Tuesday, March 07, 2006

'Round Here

I rarely feel
at home in videogames.

Playing them, yes.

But in-game, in that virtual space, home seems absent.


There are games which provide havens, breaks between the ebb and flow, the tension and release, small zones of comfort which rarely persist.

Most videogames are infused with a tremendous spirit of wanderlust.

A hero. Conqueror. Explorer. Blue hedgehog. Always fighting. Always expanding. Always searching. Always moving forward.

I have yet to find that space which I desire to not just occupy, but inhabit.

Narratives tend toward isolation of the main character, distance from an attachment point.

I may get glimpses of home, flashes of emotions.

A swell of nationalism during a round of Civilization while sending forth chariots from my capital.
That first glimpse of Orgrimmar as my young Orc Hunter made the long trek from his training grounds. CJ's arrival at his mom's house on Grove Street after a long absence.


But there seem to be disconnects in each of those examples.

The capital city is but a symbol, a focal point to rally around and protect. Orgrimmar is large and unfriendly, with no personal space, only streets on which to camp. CJ came home knowing that he was cursed with that old cliche, "You can't go home again."

Everywhere I look I see young orphan warriors looking to prove themselves, temporary bases to be built, defended and then abandoned, cities filled with zombies from which to flee, round after round of fights in unwelcoming surroundings. Or cities, nations, worlds at a distance, a layer of abstraction blocking a more personal bond.


There are things which home provides that nothing else seems to fulfill: a feeling of permanence, a safe space in which to perform rituals, an area for personal freedom and intimacy, a place where I can allow myself to feel totally secure (no matter how illusory any of these feelings might be). Plus it's where I numbly cruise the internet and watch far too much television. With my wife.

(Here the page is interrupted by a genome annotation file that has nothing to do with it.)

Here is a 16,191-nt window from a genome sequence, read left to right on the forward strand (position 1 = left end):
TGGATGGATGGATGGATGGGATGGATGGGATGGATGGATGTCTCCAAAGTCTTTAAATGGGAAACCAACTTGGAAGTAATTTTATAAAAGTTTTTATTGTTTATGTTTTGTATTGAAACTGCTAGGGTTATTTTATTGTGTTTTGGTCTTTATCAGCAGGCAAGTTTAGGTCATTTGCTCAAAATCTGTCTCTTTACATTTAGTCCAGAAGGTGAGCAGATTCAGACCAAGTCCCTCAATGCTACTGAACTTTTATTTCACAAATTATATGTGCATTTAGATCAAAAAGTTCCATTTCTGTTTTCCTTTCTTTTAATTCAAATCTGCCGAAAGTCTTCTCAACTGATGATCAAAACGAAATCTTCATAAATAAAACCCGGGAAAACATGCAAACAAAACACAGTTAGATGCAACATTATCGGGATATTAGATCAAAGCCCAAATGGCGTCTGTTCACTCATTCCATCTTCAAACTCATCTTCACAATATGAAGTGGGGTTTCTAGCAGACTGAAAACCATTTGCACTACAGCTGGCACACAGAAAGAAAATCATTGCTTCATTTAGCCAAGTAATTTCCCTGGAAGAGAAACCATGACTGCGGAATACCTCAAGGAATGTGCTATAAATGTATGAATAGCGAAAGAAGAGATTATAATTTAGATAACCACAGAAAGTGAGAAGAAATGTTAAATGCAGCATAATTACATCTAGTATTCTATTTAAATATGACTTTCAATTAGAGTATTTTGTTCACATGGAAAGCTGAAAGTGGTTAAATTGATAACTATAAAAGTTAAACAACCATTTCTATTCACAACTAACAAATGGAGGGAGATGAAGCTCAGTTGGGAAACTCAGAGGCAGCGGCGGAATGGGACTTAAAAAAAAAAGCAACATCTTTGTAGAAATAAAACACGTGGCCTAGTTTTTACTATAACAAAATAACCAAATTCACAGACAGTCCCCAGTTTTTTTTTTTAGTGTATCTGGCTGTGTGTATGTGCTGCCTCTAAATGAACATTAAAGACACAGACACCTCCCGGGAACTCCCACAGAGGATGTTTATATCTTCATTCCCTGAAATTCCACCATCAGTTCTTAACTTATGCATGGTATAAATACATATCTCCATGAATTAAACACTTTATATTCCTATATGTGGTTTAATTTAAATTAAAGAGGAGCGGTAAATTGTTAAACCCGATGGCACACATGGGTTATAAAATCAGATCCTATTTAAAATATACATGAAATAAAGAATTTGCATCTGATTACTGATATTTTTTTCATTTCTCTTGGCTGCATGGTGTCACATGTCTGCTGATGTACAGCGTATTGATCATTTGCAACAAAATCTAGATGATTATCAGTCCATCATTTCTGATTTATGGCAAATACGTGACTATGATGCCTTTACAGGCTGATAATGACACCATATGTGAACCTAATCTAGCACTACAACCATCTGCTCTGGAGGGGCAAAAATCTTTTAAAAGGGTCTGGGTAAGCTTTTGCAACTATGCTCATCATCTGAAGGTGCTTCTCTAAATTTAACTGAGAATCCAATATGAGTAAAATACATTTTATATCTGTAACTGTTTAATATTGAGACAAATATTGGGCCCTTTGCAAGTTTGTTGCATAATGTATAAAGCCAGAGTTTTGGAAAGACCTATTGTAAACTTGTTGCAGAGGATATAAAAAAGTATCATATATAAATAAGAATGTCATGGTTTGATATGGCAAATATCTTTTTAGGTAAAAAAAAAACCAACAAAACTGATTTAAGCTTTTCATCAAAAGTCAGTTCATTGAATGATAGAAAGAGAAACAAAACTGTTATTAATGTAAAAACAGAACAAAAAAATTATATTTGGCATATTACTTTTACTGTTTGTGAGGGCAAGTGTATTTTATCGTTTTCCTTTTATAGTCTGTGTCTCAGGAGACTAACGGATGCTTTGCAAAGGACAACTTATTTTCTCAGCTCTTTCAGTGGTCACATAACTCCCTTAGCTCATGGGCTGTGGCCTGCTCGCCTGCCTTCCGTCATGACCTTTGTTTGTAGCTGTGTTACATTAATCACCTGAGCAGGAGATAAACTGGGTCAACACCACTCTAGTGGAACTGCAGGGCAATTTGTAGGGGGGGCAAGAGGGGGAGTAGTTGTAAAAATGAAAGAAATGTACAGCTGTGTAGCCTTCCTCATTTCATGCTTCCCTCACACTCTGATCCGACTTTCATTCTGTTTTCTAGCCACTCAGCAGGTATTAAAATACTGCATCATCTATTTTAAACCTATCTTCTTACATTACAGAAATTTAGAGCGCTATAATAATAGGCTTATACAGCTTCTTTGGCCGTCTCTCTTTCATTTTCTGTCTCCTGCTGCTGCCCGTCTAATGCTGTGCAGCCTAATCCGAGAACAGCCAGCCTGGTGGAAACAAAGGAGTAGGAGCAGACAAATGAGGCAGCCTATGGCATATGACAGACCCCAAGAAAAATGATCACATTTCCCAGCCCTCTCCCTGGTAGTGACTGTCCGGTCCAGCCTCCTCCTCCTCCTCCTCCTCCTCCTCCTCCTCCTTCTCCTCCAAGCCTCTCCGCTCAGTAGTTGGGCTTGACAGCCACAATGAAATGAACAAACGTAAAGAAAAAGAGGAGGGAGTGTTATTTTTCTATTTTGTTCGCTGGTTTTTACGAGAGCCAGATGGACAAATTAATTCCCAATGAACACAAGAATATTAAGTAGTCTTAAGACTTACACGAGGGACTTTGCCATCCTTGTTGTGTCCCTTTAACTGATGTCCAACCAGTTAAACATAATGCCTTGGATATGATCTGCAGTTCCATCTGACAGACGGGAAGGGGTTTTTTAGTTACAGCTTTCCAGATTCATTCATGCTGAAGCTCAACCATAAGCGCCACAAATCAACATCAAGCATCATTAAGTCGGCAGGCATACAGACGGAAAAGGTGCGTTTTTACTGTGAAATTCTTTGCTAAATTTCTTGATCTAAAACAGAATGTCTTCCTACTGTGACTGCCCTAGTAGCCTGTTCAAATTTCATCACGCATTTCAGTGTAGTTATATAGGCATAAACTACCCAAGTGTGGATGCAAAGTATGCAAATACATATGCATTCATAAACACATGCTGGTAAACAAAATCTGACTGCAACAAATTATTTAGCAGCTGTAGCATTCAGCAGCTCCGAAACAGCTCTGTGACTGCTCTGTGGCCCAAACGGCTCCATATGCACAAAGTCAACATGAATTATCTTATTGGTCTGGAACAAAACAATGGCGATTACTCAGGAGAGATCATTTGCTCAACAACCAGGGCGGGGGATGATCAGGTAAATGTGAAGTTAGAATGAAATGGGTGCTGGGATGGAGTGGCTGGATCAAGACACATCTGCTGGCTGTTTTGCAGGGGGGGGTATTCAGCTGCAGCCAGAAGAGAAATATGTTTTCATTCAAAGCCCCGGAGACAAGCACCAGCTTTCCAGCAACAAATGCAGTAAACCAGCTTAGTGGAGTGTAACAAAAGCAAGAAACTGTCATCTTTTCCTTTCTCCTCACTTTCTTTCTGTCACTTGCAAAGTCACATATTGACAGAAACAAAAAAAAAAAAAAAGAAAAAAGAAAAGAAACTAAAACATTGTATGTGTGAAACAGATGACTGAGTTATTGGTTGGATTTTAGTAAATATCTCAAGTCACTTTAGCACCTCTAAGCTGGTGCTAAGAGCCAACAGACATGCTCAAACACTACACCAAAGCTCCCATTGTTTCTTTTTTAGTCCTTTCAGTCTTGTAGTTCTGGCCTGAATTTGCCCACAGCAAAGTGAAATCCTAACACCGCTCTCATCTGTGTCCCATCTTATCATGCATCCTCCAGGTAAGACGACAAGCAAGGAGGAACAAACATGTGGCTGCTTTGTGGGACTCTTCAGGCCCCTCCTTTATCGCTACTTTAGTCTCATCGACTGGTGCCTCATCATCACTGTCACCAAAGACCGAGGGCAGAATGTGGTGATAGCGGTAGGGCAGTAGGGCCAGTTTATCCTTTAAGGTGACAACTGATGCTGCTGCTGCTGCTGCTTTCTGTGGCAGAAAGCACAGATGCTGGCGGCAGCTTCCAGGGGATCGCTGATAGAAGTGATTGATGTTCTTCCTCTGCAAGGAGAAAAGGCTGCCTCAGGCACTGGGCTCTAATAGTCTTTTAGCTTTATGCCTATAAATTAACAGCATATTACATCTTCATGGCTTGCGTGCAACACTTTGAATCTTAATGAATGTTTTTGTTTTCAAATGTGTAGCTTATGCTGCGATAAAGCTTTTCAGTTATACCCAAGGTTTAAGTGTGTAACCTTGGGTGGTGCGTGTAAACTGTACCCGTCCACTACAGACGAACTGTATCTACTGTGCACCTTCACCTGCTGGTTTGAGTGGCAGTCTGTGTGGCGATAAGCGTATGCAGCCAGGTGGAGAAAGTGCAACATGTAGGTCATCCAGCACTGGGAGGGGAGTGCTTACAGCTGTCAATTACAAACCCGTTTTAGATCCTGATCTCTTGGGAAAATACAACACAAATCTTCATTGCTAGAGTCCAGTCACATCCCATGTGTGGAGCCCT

Seen in that light, videogames don't stand a chance at simulating home for me. Perhaps they might do better for someone with lower expectations.

I most often subscribe to the idea that a videogame can be a nice place to visit, but I wouldn't want to live there.

But the modicum of home they can and often do provide has been more than adequate. A glimpse here and there, for the protagonist, of a place often dreamed of but not yet found. A reminder that sometimes in the chaos there can be a stable space to collect your wits and soldier on. A splash of detail that fires a small ember of pride.

Just a little slice, that's all.


Chill said...

To be fair though, have you played games that tried to provide a home? Harvest Moon, Animal Crossing, or something else? Unless you've tried to play a game of that nature, it would be like a person claiming that no videogames provided a dynamically created world and ignoring Roguelikes, an entire genre that uses that a a key tenet.

Johnny Pi said...

I played quite a bit of Harvest Moon on the PS2 and found it to be enjoyable, but far too task-based to really feel like home. I got the same feeling from both Sims games -- they're interesting and fun but still rely on the tension of management (which feels more like work to me).

I tried to be clear, but maybe I wasn't. I think games can provide slices of home, but at present they can't encompass the general concept.

Also, this was a highly subjective post. If Animal Crossing makes you feel at home, then that's great. I'd even envy you a little bit.